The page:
A legislative committee held a hearing the other day on Assemblywoman Peggy Pierce's bill to make mining pay some taxes for a change. After months of batting their big doe eyes at legislators during romantic dinners, pretending to be impressed with the intelligence and wit of lawmakers and otherwise softening up/wearing down your elected officials, mining lobbyists used the hearing to fill the air with artificial arguments and disingenuous diversions designed to lead the committee far off into the weeds and well away from any trenchant discussion. For the most part it worked, and questions asked of the industry's lobbyists tended to range from the innocuous to the irrelevant.
If Pierce's bill is ever sent to the Assembly floor and legislators vote on it, people would find out: What do elected officials value more, wealthy investors around the world with huge financial interests in multinational mining corporations, or Nevada?
Ha ha trick question. The answer is none of the above. What legislators value most is avoiding potentially controversial votes. Republican lawmakers in Clark County don't want to be accused of siding with multinational corporations earning record profits while Nevada education is deeply and irreparably damaged. Garden variety scaredy-cat Democrats don't want to be slammed for raising taxes. As it happens, the committee took no action on the bill, and unless and until it does, your lawmakers will be resting comfortably in their preferred habitat: off the hook.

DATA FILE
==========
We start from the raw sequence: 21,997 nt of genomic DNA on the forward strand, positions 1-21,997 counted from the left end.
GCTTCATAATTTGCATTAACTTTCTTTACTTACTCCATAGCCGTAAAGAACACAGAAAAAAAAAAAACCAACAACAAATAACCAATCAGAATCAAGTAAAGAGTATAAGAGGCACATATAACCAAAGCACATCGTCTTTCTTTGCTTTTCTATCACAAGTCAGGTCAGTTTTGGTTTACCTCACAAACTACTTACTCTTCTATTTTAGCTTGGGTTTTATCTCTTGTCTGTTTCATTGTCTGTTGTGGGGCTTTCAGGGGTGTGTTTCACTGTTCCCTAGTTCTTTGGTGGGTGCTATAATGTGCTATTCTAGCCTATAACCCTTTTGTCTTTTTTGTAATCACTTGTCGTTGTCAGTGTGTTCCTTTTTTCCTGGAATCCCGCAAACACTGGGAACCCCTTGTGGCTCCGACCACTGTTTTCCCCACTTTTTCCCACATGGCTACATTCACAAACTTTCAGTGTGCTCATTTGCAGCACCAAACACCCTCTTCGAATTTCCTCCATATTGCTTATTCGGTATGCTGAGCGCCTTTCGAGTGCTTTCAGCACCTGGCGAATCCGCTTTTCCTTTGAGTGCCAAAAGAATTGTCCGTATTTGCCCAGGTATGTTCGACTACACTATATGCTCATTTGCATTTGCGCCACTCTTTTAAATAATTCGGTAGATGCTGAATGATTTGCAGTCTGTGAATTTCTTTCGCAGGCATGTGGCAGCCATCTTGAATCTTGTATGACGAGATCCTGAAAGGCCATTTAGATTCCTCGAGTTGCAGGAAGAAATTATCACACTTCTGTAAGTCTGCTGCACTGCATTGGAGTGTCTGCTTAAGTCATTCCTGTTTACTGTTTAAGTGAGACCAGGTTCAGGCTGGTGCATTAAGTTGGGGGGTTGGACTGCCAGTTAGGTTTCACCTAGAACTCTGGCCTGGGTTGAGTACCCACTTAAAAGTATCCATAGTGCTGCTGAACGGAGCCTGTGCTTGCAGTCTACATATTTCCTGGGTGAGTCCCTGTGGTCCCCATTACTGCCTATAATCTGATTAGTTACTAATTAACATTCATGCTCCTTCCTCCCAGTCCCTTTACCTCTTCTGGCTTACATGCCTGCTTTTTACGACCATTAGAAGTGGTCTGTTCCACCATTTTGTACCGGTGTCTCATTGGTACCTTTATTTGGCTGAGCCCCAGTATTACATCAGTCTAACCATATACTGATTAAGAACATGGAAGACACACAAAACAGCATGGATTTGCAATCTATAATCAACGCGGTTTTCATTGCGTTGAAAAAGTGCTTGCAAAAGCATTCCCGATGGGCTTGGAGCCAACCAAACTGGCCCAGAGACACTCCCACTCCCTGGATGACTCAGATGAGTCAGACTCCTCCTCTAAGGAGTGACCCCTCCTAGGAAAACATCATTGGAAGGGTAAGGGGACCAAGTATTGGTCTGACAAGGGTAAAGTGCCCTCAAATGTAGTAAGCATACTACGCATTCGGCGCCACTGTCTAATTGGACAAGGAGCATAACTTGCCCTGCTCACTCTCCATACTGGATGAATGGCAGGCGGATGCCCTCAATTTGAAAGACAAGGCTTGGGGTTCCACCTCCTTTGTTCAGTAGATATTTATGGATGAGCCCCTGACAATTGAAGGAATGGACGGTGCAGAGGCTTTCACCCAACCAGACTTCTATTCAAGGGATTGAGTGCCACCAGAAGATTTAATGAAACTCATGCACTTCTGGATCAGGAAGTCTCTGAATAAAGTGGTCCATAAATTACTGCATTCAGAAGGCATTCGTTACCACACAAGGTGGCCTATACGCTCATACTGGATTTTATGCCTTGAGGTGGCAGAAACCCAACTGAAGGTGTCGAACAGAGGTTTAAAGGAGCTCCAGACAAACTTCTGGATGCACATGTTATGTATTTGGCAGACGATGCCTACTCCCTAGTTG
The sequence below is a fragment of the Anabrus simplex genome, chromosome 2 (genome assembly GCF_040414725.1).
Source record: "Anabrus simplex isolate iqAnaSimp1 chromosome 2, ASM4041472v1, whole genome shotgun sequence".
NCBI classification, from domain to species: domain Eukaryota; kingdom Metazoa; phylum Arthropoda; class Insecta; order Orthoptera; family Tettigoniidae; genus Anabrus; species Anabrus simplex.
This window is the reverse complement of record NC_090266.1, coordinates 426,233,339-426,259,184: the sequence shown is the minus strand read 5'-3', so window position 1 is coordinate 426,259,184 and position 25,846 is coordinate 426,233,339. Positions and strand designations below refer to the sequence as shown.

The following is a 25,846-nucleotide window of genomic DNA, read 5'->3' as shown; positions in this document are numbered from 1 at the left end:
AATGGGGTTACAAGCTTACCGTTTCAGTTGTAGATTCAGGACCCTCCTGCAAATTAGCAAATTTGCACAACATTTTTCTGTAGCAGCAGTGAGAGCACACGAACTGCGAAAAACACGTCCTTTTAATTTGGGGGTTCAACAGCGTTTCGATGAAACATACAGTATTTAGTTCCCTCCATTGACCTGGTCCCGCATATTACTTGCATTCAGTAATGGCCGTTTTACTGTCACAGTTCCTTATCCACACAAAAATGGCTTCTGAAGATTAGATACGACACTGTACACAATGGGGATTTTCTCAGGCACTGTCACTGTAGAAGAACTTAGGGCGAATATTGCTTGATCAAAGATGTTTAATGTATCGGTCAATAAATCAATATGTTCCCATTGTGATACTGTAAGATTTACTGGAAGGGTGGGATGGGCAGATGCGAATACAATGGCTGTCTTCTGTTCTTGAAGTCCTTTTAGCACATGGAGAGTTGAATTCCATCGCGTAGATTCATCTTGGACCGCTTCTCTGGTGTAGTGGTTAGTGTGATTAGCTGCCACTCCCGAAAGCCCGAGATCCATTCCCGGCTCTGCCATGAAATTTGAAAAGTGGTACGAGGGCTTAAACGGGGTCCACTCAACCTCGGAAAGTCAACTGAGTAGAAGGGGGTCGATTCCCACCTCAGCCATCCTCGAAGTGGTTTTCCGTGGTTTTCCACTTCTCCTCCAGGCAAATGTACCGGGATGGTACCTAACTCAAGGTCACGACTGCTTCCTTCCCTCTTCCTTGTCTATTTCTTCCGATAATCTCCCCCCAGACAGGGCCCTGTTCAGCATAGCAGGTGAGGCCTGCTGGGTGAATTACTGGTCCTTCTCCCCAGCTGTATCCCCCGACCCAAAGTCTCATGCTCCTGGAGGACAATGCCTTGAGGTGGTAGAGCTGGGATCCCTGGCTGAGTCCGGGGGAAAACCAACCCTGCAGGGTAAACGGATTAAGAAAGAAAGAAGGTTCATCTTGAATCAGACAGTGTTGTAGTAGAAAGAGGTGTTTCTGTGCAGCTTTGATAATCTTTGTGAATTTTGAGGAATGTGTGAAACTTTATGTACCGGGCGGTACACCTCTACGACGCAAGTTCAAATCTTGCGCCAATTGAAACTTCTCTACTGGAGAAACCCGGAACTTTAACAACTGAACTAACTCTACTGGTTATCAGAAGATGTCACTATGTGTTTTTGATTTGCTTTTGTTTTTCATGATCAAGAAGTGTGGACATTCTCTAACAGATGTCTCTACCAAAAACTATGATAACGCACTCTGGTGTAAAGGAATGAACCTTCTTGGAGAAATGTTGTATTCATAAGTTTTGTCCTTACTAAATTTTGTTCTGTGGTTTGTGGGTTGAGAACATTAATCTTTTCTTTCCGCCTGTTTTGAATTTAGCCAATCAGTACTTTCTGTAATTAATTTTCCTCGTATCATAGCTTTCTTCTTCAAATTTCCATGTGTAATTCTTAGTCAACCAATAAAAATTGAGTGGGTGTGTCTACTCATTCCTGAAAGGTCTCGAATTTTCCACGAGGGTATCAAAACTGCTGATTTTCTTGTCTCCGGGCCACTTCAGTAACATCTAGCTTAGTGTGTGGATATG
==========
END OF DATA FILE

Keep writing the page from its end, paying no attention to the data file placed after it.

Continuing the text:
Meantime, Pierce has also sponsored legislation scheduled to be heard in committee Tuesday that would establish a broad-based business tax.
At the hearing on the mining bill, industry frontman Tim Crowley reiterated mining's oft-asserted endorsement of a broad-based business tax. I think I speak for all of Nevada when I say I eagerly await Crowley's forceful testimony in favor of Pierce's bill Tuesday. I particularly look forward to the part when Crowley and other mining industry lobbyists openly and publicly urge Republican lawmakers, including and especially those from rural Nevada who have the closest and most dear relationships with mining, to defy Gov. Brian Sandoval and vote first for new taxes and then to override Sandoval's veto.
What? You doubt that mining lobbyists will say anything of the sort? You think that at most they'll announce they're neutral on the bill and mutter some vague support for broadening the tax base, and then the media won't press the industry to explain why it won't fight for what it keeps saying it believes in? Jeesh you people are cynical.
Anyway, back to that mining tax bill. The Nevada Spectator has loaded up audio bits from the hearing. I echo Spectator and strongly recommend that everyone listen to the exchange between Pierce and some Palindrone who apparently has spent his entire adult life under the delusion that transnational mining conglomerates give a shit whether Elko exists. I also recommend the remarks of PLAN's Michael Ginsberg, which were excellent. My testimony is on there too, but I've no indication that legislators listened to it so can't imagine why you should either. I will, however, publish my charts, for the chart-liking dorks among you, and for posterity: